Review: Glenmorangie Bacalta
Recently I had the opportunity to visit and taste with Glenmorangie’s own Dr. Bill Lumsden in San Francisco… only he was back in Scotland, tending over the imminent launch of his new baby, Glenmorangie’s Bacalta.
Lumsden is the master distiller at both Glenmo and Ardbeg, and each year (or thereabouts) he oversees a new addition to Glenmorangie’s Private Edition line. Bacalta is the 8th installment in this popular series, which tends to focus on an unusual wood variety, grain type, or other twist on the traditional trappings of Scotch whiskymaking.
Bacalta, Scottish Gaelic for “baked,” isn’t launched in honor of relaxed cannabis laws. Rather, it is a nod to the sun-drenched island of Madeira, where baking in the elements contributes to the production of a unique world wine. A project that was eight years in the making, Bacalta began when Lumsden decided he wanted to revisit Glenmorangie’s old and long-off-market Madeira bottling, but he says he wanted to do things a bit different this time. Bespoke from start to finish, Lumsden himself selected the wood — American oak, not the usual French — to be used for the barrels, had them constructed, then shipped them to the island of Madeira for seasoning. Working with a local winemaker, he had super-sweet Malmsey wine used to fill the casks, then left them to season for two full years. The wine was dumped and the empties shipped to Scotland for filling with (roughly) 10 year old bourbon cask-aged single malt. The spirit spent another two years in the Madeira casks before bottling.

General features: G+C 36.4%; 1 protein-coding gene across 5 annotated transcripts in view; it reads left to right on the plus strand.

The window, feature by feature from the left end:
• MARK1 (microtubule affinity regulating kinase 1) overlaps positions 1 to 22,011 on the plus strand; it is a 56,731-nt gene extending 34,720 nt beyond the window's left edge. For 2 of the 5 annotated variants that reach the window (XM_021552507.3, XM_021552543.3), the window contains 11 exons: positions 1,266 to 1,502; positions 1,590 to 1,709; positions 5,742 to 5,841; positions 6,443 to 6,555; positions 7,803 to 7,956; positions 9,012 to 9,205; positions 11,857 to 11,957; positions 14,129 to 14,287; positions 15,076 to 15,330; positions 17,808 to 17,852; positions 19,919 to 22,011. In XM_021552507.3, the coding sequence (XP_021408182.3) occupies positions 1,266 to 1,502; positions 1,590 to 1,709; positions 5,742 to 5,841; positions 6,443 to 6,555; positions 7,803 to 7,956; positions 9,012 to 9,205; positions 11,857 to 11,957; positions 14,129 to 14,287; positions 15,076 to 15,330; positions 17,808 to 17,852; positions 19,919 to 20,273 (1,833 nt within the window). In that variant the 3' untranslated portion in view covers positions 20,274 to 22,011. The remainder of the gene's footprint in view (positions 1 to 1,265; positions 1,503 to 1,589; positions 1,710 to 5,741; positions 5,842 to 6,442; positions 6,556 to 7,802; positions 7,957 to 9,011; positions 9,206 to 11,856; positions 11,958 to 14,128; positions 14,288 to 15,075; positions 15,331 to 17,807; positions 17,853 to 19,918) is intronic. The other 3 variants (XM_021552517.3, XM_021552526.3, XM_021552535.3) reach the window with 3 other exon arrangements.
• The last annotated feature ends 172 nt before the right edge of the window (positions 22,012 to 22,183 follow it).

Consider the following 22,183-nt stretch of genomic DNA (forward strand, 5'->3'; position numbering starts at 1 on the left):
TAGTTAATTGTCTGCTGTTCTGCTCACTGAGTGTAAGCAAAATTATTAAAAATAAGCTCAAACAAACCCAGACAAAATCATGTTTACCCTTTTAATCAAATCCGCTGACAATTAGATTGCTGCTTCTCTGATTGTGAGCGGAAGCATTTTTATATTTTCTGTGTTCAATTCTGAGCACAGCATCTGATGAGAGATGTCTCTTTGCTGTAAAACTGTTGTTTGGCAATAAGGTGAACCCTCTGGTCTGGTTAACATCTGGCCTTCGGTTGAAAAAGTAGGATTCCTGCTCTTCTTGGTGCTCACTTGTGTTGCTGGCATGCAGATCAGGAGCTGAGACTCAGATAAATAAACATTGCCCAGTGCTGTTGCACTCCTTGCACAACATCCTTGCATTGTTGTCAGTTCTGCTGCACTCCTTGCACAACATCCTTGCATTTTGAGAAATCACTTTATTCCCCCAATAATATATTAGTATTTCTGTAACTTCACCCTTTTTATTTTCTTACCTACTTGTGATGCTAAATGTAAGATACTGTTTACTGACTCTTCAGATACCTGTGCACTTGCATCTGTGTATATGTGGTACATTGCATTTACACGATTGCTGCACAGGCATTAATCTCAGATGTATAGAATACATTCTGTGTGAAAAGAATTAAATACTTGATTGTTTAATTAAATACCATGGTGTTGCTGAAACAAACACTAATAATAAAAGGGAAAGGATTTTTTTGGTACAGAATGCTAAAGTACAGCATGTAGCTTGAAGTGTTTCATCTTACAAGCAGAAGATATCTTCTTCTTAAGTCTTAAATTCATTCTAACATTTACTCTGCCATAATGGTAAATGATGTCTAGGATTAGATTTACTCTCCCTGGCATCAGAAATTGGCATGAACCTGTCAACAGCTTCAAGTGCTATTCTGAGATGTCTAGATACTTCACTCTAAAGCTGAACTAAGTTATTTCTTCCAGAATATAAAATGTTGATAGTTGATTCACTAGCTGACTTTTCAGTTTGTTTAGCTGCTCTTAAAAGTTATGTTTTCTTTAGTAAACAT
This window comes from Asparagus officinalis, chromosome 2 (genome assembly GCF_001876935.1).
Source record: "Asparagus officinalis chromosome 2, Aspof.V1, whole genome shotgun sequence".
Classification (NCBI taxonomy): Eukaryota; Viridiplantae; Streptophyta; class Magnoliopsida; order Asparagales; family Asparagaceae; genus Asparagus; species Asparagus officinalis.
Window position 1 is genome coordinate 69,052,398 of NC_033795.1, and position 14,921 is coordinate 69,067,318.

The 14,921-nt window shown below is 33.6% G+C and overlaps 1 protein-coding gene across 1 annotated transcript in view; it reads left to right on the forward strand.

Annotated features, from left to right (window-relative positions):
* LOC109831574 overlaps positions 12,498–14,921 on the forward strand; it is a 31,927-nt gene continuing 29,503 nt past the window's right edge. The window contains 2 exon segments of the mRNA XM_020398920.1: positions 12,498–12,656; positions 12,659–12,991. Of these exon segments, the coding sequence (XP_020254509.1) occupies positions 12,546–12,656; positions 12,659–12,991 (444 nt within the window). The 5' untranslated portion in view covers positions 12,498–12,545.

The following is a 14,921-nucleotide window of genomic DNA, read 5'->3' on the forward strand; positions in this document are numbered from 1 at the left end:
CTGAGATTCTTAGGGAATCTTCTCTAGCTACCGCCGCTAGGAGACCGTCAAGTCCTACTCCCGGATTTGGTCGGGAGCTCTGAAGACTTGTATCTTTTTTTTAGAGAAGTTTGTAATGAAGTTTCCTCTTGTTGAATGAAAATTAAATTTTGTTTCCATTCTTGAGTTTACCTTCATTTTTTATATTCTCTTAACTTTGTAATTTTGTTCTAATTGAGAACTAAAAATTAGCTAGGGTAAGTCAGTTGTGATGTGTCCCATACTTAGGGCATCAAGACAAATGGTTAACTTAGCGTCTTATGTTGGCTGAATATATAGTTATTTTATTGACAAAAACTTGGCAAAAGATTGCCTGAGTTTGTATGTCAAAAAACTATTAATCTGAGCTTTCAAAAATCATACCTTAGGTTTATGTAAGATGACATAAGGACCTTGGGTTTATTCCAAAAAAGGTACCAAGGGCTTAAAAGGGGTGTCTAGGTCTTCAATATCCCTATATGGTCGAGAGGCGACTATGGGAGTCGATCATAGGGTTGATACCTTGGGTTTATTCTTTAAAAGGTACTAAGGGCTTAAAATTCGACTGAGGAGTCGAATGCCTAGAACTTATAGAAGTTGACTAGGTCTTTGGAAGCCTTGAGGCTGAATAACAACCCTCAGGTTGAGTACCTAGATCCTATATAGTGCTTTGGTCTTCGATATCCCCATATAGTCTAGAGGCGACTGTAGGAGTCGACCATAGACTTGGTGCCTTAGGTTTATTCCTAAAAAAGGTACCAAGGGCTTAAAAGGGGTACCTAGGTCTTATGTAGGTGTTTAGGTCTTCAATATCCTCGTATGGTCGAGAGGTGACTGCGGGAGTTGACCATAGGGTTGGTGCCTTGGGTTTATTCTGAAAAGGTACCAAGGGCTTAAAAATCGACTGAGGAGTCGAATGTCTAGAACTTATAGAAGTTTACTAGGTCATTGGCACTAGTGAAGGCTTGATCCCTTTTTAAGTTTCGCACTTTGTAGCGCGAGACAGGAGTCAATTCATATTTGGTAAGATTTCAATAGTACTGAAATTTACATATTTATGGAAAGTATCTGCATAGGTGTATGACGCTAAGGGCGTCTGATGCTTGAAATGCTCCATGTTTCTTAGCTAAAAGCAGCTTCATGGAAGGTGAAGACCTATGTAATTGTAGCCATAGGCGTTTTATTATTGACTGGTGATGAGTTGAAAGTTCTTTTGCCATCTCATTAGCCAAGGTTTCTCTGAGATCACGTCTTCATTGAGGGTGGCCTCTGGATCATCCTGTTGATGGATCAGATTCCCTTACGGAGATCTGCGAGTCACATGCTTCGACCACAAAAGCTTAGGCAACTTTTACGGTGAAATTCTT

The results are powerful and exceptional. The nose offers sharp and sweet notes of orange marmalade, oxidized fruit (some tropical), a mix of herbs, and a smattering of nuts, especially walnut and hazelnut. The palate is again quite sharp and sweet, loaded up with fruits both fresh and dried — the hallmarks of chew Malmsey Madeira wine. Eventually that orange takes on a candied note, with layers of baking spice (especially ginger) and a little tobacco on the back end. Black pepper lingers on the rounded and exotic, perfumed finish. All in all, it’s a hard whisky to put down.
Another exceptional release from Glenmorangie — this makes two in a row — that I look forward to tasting again after it’s official release later this month.
A / $100 / glenmorangie.com